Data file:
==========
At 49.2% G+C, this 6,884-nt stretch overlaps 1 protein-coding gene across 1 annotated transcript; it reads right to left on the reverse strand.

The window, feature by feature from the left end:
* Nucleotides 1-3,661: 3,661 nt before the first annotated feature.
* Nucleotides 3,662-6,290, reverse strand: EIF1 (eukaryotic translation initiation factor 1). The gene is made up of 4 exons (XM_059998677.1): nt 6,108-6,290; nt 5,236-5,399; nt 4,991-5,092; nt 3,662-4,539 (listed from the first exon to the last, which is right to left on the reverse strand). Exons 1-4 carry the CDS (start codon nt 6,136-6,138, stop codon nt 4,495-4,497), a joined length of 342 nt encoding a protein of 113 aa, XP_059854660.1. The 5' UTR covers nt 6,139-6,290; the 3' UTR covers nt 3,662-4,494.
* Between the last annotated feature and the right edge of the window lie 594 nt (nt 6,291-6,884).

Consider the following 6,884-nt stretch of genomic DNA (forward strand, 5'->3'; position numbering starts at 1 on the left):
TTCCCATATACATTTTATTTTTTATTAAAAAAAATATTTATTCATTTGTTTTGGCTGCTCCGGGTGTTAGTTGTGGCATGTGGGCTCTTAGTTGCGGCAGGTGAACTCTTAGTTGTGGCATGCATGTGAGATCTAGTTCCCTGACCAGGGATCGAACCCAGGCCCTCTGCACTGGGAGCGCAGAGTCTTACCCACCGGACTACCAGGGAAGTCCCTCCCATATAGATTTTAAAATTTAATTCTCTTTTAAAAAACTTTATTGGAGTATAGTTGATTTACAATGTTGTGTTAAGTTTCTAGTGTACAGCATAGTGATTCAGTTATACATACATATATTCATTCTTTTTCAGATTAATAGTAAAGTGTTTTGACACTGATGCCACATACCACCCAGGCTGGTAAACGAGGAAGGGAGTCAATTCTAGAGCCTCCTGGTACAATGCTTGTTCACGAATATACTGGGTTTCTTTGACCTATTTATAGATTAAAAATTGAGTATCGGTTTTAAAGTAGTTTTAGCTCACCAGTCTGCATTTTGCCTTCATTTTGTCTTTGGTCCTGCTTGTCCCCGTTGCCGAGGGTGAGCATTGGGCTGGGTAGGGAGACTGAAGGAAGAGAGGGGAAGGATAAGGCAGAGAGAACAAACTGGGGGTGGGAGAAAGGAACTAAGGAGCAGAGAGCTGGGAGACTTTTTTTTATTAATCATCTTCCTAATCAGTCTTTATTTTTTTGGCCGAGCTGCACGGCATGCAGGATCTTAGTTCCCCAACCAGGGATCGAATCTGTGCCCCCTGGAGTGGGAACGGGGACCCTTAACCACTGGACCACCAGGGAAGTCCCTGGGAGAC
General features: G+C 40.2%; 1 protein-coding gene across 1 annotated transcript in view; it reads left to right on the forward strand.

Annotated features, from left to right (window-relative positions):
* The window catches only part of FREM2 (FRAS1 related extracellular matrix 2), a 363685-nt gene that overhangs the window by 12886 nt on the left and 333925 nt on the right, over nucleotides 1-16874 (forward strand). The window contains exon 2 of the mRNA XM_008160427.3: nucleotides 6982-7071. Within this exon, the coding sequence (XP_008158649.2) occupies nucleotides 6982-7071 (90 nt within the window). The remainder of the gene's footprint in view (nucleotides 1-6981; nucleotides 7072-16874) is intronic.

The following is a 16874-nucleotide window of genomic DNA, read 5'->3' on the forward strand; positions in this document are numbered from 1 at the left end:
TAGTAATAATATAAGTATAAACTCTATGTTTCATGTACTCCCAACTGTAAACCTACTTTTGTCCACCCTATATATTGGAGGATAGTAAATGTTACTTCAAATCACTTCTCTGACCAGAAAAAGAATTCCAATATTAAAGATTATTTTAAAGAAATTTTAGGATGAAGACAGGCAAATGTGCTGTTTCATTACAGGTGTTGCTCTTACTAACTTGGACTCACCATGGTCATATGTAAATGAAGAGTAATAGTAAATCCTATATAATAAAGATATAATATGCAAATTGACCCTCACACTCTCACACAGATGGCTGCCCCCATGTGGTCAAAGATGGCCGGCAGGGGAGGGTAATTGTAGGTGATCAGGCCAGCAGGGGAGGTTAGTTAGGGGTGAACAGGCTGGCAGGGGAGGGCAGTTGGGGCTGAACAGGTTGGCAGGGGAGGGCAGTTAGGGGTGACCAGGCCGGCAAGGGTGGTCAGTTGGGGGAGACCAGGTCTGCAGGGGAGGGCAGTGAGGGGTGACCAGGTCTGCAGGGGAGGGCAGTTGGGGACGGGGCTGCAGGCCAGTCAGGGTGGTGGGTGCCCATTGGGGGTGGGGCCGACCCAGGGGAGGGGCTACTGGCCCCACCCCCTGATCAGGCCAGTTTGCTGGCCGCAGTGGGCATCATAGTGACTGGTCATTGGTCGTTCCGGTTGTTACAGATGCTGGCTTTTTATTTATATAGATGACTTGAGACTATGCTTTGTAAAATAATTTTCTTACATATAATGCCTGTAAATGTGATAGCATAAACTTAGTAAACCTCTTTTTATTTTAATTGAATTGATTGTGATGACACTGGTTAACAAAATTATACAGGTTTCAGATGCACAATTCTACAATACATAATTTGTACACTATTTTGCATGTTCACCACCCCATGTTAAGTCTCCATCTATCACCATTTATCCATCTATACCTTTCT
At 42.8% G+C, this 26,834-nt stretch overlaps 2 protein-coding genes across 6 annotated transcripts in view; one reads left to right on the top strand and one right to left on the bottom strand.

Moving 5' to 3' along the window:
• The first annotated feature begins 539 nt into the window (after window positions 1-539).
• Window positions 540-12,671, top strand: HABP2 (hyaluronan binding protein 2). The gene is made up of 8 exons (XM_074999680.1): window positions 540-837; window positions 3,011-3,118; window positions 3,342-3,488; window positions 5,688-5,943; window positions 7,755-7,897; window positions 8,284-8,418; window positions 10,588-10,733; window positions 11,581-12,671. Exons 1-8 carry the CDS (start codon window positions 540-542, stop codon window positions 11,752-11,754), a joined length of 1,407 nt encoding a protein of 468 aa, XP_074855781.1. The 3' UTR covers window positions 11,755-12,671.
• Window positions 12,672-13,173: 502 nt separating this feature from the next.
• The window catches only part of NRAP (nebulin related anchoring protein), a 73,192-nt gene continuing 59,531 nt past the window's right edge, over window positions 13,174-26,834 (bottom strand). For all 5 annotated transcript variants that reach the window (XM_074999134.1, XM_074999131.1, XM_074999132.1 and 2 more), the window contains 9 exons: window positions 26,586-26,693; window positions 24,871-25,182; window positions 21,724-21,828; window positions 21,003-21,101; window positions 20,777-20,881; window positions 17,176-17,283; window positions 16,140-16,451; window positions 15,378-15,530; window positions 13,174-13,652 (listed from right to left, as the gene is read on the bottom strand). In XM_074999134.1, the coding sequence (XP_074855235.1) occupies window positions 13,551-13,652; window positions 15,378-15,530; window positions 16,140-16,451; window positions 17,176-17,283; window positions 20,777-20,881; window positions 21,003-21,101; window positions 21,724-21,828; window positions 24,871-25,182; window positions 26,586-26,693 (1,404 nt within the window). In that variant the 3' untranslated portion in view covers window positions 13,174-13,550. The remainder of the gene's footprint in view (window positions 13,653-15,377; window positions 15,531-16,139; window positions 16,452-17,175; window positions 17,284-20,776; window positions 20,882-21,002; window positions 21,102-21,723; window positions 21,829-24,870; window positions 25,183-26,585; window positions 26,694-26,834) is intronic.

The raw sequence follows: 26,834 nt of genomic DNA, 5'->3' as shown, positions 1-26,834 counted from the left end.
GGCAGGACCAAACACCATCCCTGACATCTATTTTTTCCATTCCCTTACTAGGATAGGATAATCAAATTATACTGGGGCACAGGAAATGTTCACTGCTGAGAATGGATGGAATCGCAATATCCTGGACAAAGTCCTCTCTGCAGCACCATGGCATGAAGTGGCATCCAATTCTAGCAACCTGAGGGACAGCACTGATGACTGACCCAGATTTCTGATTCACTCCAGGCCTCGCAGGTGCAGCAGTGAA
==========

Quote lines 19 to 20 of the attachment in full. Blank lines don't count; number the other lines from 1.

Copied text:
The raw sequence follows: 26,834 nt of genomic DNA, 5'->3' as shown, positions 1-26,834 counted from the left end.
GGCAGGACCAAACACCATCCCTGACATCTATTTTTTCCATTCCCTTACTAGGATAGGATAATCAAATTATACTGGGGCACAGGAAATGTTCACTGCTGAGAATGGATGGAATCGCAATATCCTGGACAAAGTCCTCTCTGCAGCACCATGGCATGAAGTGGCATCCAATTCTAGCAACCTGAGGGACAGCACTGATGACTGACCCAGATTTCTGATTCACTCCAGGCCTCGCAGGTGCAGCAGTGAA